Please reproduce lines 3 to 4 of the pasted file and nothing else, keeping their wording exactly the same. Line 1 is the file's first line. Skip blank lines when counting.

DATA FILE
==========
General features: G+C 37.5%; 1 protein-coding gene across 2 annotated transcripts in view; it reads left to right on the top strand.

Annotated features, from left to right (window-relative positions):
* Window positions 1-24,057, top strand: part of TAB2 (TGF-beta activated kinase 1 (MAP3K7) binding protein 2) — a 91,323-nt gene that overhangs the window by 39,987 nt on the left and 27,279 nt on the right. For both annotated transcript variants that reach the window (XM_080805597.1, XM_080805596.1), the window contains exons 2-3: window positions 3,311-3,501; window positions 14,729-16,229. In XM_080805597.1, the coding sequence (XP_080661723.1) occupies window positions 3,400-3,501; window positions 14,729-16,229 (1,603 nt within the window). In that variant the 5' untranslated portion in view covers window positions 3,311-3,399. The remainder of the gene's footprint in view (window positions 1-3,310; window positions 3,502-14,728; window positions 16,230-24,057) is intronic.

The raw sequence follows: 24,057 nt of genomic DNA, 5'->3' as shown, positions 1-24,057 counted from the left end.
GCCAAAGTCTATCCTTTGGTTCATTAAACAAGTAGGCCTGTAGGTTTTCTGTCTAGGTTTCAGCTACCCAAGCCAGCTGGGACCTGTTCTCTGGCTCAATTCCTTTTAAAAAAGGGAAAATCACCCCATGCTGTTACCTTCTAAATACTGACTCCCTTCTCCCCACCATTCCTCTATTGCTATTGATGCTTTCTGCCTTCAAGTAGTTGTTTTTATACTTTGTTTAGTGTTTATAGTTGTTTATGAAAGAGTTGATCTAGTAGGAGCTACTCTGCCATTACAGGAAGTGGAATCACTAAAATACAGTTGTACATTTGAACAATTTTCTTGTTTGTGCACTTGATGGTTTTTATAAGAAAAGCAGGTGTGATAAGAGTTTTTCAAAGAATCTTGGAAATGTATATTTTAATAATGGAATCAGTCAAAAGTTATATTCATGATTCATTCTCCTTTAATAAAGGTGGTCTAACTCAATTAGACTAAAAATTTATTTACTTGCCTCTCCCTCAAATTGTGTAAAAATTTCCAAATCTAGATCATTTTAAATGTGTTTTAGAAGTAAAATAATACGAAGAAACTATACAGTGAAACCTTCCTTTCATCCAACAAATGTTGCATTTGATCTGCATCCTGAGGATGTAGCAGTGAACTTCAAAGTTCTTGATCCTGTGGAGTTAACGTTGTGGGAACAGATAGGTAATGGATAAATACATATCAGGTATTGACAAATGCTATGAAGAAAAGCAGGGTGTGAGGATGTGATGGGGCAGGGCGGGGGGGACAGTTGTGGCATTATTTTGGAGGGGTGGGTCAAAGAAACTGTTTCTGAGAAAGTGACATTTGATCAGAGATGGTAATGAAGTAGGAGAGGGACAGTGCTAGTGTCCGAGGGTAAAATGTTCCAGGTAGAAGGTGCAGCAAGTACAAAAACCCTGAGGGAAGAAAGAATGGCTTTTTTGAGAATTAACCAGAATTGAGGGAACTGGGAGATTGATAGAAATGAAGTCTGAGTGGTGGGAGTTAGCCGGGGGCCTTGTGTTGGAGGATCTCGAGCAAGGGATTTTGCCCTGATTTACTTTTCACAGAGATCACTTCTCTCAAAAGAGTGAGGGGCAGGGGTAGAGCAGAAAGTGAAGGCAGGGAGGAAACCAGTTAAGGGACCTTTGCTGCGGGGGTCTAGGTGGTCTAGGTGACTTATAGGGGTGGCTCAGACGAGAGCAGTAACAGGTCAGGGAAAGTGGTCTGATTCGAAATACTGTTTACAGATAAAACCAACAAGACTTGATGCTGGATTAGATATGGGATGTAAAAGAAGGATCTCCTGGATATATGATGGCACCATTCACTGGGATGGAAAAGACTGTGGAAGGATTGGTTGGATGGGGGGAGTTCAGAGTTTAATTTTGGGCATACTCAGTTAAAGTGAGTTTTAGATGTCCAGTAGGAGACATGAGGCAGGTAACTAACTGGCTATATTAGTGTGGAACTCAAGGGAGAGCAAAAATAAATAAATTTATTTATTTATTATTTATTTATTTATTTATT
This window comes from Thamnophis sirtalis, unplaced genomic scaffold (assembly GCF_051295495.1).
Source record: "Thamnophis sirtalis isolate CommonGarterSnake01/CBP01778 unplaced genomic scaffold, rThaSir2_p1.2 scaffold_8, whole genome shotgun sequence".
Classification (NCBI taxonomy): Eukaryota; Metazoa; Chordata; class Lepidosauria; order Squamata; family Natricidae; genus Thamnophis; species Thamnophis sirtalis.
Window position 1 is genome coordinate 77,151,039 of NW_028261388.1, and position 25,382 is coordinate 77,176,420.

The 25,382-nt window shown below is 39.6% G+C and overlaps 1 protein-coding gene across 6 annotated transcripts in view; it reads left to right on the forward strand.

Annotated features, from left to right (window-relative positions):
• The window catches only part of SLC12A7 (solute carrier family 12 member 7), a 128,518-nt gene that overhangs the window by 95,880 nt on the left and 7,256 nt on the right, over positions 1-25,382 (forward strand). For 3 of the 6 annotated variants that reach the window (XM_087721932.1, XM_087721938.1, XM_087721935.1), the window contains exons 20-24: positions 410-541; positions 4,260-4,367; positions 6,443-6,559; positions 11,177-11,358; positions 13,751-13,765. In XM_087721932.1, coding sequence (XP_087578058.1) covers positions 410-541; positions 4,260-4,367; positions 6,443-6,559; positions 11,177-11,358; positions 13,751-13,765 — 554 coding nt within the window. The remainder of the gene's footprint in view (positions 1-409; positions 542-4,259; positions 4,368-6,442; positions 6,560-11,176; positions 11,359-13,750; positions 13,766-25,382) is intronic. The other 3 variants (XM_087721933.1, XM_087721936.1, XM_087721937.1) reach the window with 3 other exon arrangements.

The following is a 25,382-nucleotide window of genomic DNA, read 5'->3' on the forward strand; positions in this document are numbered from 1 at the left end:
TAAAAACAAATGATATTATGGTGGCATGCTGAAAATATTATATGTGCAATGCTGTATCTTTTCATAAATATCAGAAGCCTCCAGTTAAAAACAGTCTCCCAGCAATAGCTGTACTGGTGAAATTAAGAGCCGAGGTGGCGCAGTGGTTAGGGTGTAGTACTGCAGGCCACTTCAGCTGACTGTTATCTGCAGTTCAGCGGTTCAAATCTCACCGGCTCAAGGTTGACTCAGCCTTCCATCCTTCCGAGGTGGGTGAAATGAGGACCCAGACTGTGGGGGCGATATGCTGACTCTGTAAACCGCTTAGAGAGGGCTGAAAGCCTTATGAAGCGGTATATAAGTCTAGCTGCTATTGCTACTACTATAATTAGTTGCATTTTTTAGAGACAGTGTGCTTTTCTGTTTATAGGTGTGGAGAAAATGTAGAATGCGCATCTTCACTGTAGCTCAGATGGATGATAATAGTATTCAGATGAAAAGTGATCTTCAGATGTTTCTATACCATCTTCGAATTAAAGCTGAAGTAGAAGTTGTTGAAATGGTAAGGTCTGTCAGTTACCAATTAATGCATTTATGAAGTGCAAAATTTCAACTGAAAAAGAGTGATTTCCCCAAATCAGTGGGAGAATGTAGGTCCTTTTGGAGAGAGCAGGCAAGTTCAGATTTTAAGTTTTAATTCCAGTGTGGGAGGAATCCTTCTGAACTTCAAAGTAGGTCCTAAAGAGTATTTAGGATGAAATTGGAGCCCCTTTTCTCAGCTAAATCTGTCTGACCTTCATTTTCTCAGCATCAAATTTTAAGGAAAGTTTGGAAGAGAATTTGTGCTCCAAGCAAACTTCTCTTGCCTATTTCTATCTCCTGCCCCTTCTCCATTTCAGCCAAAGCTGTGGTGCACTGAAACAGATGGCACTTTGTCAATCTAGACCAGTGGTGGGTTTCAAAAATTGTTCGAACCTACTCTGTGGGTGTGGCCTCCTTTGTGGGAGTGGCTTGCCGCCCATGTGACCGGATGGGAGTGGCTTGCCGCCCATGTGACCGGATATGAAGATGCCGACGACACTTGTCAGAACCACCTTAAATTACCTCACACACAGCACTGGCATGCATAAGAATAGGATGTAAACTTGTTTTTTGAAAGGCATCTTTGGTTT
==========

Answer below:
* Window positions 1-24,057, top strand: part of TAB2 (TGF-beta activated kinase 1 (MAP3K7) binding protein 2) — a 91,323-nt gene that overhangs the window by 39,987 nt on the left and 27,279 nt on the right. For both annotated transcript variants that reach the window (XM_080805597.1, XM_080805596.1), the window contains exons 2-3: window positions 3,311-3,501; window positions 14,729-16,229. In XM_080805597.1, the coding sequence (XP_080661723.1) occupies window positions 3,400-3,501; window positions 14,729-16,229 (1,603 nt within the window). In that variant the 5' untranslated portion in view covers window positions 3,311-3,399. The remainder of the gene's footprint in view (window positions 1-3,310; window positions 3,502-14,728; window positions 16,230-24,057) is intronic.

The raw sequence follows: 24,057 nt of genomic DNA, 5'->3' as shown, positions 1-24,057 counted from the left end.